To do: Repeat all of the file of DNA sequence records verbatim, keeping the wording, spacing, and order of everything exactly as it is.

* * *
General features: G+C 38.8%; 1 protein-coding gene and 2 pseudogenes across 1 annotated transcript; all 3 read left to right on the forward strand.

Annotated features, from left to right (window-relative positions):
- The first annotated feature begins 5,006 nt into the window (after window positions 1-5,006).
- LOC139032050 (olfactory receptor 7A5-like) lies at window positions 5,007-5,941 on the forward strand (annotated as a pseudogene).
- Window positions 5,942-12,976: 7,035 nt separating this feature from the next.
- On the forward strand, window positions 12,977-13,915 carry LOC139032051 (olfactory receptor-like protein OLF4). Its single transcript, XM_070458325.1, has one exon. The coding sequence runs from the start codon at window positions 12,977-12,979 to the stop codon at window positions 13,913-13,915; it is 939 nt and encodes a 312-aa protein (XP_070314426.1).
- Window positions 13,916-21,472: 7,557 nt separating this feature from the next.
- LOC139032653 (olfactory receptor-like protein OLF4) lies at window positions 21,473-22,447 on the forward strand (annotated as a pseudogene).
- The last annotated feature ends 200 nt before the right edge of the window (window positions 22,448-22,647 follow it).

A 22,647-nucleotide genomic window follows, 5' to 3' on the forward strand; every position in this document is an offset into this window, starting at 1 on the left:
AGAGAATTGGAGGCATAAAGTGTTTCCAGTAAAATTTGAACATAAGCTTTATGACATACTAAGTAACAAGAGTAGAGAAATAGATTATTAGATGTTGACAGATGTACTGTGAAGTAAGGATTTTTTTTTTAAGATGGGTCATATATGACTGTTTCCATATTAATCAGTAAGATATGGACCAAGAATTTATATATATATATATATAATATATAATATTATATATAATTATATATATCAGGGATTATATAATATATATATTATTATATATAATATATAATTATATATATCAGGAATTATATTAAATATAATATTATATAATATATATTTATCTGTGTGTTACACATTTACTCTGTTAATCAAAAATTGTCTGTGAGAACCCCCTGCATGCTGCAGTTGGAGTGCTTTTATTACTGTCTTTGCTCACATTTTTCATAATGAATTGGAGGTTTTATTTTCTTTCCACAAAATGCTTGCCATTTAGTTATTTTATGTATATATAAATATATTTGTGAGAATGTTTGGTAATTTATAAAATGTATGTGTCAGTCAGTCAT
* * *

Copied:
General features: G+C 38.8%; 1 protein-coding gene and 2 pseudogenes across 1 annotated transcript; all 3 read left to right on the forward strand.

Annotated features, from left to right (window-relative positions):
- The first annotated feature begins 5,006 nt into the window (after window positions 1-5,006).
- LOC139032050 (olfactory receptor 7A5-like) lies at window positions 5,007-5,941 on the forward strand (annotated as a pseudogene).
- Window positions 5,942-12,976: 7,035 nt separating this feature from the next.
- On the forward strand, window positions 12,977-13,915 carry LOC139032051 (olfactory receptor-like protein OLF4). Its single transcript, XM_070458325.1, has one exon. The coding sequence runs from the start codon at window positions 12,977-12,979 to the stop codon at window positions 13,913-13,915; it is 939 nt and encodes a 312-aa protein (XP_070314426.1).
- Window positions 13,916-21,472: 7,557 nt separating this feature from the next.
- LOC139032653 (olfactory receptor-like protein OLF4) lies at window positions 21,473-22,447 on the forward strand (annotated as a pseudogene).
- The last annotated feature ends 200 nt before the right edge of the window (window positions 22,448-22,647 follow it).

A 22,647-nucleotide genomic window follows, 5' to 3' on the forward strand; every position in this document is an offset into this window, starting at 1 on the left:
AGAGAATTGGAGGCATAAAGTGTTTCCAGTAAAATTTGAACATAAGCTTTATGACATACTAAGTAACAAGAGTAGAGAAATAGATTATTAGATGTTGACAGATGTACTGTGAAGTAAGGATTTTTTTTTTAAGATGGGTCATATATGACTGTTTCCATATTAATCAGTAAGATATGGACCAAGAATTTATATATATATATATATAATATATAATATTATATATAATTATATATATCAGGGATTATATAATATATATATTATTATATATAATATATAATTATATATATCAGGAATTATATTAAATATAATATTATATAATATATATTTATCTGTGTGTTACACATTTACTCTGTTAATCAAAAATTGTCTGTGAGAACCCCCTGCATGCTGCAGTTGGAGTGCTTTTATTACTGTCTTTGCTCACATTTTTCATAATGAATTGGAGGTTTTATTTTCTTTCCACAAAATGCTTGCCATTTAGTTATTTTATGTATATATAAATATATTTGTGAGAATGTTTGGTAATTTATAAAATGTATGTGTCAGTCAGTCAT